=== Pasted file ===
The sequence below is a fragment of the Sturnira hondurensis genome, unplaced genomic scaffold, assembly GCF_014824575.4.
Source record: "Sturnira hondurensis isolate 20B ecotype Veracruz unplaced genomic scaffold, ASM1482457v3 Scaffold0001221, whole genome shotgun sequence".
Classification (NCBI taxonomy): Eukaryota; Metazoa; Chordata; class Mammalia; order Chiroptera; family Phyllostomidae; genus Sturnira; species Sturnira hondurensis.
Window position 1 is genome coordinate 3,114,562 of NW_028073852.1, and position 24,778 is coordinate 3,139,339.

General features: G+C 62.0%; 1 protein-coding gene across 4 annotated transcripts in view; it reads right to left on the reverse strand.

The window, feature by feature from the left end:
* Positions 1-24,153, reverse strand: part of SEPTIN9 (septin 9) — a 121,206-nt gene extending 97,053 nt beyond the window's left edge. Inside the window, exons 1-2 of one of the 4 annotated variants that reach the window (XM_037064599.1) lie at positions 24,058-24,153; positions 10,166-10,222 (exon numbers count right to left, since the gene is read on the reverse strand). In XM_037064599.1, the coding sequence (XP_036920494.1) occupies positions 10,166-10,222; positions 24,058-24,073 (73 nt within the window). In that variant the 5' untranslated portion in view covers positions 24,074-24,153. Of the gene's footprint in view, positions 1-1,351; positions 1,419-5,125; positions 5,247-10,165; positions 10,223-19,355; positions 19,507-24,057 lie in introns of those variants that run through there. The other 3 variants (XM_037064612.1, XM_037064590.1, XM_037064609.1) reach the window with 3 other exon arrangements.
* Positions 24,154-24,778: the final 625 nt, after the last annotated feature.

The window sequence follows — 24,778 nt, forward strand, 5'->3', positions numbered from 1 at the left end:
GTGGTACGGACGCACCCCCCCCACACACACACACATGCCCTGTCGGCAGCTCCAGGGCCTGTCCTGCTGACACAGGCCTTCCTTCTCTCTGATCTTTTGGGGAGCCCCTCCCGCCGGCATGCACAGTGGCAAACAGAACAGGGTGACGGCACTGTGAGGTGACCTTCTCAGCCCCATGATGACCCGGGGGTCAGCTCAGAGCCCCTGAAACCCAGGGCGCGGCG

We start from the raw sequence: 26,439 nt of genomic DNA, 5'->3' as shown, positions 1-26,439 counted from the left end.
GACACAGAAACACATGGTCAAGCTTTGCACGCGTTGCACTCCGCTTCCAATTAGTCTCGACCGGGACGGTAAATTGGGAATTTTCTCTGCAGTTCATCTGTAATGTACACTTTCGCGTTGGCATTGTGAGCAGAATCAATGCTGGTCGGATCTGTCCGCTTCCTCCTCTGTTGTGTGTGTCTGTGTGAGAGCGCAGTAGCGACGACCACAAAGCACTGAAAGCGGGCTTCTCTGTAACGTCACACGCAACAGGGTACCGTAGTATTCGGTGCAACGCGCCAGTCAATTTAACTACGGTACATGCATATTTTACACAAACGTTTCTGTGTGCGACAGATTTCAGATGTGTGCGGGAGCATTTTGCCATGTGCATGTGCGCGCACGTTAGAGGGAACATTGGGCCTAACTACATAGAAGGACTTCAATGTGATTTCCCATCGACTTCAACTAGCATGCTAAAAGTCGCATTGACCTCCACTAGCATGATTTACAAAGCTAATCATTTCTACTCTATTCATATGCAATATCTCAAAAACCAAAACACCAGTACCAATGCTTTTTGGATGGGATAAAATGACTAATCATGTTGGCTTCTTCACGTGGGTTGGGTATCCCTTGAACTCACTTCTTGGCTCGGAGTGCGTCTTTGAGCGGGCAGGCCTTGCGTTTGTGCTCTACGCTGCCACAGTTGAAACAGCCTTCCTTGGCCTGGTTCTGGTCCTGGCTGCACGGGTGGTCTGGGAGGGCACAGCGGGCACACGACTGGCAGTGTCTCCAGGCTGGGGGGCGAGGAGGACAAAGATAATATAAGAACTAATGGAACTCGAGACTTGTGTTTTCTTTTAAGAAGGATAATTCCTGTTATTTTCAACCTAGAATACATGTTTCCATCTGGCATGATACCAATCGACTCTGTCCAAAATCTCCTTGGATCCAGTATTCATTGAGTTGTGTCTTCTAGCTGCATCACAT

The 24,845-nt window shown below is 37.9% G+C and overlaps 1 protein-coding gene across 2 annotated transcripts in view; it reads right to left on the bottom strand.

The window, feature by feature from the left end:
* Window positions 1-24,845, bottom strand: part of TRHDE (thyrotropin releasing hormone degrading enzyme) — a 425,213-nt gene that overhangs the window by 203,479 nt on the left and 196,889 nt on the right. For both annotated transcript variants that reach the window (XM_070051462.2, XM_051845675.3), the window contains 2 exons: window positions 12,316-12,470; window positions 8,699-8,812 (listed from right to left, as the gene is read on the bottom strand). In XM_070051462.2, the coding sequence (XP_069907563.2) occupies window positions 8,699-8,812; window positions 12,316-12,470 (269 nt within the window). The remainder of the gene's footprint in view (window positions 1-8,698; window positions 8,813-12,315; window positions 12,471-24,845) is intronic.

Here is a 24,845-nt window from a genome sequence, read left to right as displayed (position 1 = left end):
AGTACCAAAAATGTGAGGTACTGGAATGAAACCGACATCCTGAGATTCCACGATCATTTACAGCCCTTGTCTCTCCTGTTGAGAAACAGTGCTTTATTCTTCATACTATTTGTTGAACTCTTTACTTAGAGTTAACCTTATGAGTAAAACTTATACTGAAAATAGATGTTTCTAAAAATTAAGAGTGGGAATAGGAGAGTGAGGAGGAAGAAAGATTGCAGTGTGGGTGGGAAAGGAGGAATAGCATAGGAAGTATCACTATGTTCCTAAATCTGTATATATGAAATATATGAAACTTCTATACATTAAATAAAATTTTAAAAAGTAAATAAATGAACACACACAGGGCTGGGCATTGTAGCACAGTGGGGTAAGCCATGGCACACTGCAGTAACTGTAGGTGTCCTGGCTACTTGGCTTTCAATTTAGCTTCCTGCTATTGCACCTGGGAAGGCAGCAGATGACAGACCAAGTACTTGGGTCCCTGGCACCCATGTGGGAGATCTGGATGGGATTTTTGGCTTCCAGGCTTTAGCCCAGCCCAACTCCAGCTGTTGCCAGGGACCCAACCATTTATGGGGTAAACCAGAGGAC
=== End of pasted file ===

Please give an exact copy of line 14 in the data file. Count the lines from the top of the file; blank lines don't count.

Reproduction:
The window, feature by feature from the left end: